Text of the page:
As the story goes, Jim and Peggie met Sherry and Cliff at the door, holding a bottle of champagne and four glasses. "To the happy couple!" Jim beamed and there were hugs and happy tears all around. In that moment, all that mattered was Love. Graduation and a career in nursing aside, what Jim and Peggie wanted most for their daughter was love and happiness. She found it with Cliff, so all that was left to do was celebrate. (To celebrate and, to Peggie's sheer delight, to plan the wedding she never got to plan for herself.)

Time marched on and, with it, a changing conversation about love and marriage and religion and race. Cliff and Sherry's oldest daughter, Katie, married an Asian-American man. No one thought twice about the fact that she was marrying someone of a different race. It was the year 2000 and the Gen-Xers were open-minded, far more so than their Puritanical parents had been. Plus, Katie and her husband had both finished college and had found great jobs. Love, happiness, and financial security? What more could parents want for their grown children?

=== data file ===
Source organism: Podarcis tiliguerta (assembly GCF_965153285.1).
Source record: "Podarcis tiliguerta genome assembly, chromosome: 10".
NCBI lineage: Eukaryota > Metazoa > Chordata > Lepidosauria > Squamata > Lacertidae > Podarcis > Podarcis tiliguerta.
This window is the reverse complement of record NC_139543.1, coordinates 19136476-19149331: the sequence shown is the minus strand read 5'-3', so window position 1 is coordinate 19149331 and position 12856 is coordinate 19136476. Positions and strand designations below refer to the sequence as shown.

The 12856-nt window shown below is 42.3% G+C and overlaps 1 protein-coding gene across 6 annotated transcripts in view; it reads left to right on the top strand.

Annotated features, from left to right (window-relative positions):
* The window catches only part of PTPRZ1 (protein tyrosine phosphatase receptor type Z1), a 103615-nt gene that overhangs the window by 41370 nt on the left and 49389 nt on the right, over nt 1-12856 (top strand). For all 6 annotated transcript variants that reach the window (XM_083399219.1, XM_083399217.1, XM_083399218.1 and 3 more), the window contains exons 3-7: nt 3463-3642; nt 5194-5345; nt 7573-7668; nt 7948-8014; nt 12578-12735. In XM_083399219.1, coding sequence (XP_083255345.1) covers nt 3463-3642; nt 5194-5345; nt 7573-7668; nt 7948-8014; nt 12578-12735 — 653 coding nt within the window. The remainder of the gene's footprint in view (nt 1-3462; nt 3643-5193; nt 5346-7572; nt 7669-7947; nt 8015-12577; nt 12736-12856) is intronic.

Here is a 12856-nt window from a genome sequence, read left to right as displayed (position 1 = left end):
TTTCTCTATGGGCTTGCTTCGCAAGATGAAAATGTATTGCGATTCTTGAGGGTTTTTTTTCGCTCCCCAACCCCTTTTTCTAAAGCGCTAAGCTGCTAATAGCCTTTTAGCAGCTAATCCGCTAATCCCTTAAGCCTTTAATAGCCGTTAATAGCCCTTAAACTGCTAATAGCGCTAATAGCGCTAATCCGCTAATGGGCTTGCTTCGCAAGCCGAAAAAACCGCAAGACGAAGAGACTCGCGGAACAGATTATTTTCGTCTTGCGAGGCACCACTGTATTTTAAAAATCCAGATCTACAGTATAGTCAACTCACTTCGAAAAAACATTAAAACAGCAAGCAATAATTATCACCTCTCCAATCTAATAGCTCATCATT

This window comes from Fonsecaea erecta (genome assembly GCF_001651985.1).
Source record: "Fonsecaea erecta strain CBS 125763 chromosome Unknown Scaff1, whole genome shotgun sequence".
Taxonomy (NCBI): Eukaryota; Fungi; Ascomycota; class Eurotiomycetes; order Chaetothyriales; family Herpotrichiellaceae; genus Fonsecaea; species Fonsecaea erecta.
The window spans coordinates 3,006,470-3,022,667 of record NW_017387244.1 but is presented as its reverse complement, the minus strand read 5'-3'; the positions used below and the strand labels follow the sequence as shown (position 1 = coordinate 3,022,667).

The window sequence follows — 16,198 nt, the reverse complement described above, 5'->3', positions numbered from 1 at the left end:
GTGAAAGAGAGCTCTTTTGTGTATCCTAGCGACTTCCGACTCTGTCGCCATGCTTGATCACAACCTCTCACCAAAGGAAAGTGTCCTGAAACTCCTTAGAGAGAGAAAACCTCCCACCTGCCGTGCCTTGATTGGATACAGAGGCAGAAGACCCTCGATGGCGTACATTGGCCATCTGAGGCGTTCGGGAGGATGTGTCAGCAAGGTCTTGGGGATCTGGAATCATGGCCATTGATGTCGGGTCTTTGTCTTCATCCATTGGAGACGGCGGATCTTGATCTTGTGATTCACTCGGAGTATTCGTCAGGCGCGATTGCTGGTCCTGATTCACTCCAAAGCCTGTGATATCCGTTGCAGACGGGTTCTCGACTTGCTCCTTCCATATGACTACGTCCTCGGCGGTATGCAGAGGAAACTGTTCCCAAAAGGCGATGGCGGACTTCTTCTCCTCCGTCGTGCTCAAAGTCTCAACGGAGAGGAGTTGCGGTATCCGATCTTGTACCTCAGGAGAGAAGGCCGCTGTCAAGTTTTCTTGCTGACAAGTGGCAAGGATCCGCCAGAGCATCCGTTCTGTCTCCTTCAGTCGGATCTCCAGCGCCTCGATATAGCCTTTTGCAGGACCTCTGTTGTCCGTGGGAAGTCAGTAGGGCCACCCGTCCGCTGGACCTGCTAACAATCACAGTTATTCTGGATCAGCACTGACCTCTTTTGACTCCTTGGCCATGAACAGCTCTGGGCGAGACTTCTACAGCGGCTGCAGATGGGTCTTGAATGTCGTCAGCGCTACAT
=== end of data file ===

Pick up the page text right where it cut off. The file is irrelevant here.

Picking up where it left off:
Interracial marriages had been legal across all 50 states for 33 years by the end of the millennium. Those who opposed it, for whatever racist and backwards reasons they may have had, were in the clear minority. Marry whom you love, it doesn't matter where your parents come from or what house of worship you attend (or don't) or the color of your skin. Religion and Race don't matter when it comes to Love.

It's not like Katie was gay, after all.

The cultural conversation about Love was like a snowball racing down an incline, gaining size and strength and speed as it descended. If it doesn't matter that you're of a different faith than your spouse, and it doesn't matter if you're of a different race or ethnicity than your spouse, what does matter? Does sex?

As it turned out, the same conversation that had previously taken a generation to change, this time evolved much faster.

Almost exactly 15 years after Katie married a man of another race (to precisely zero naysaying or pearl-clutching), the United States Supreme Court voted to legalize same-sex marriage. Anyone in the United States could now, truly, marry his or her true love. On June 26, 2015, all that mattered was Love.


It hasn't even been a year and that Love, it seems, has already been forgotten...

The snowball of Love that had been barreling down the mountain of Acceptance for the past three generations recently hit a Bathroom Bill Blockade that smashed that snowball of Love to smithereens.

As far as we have come in Loving our neighbors of different faiths, races, and sexuality, we must not forget to embrace our transgender, genderqueer, gender-variant, and gender non-binary friends, neighbors, and family members as well.

America, we are so much better than this.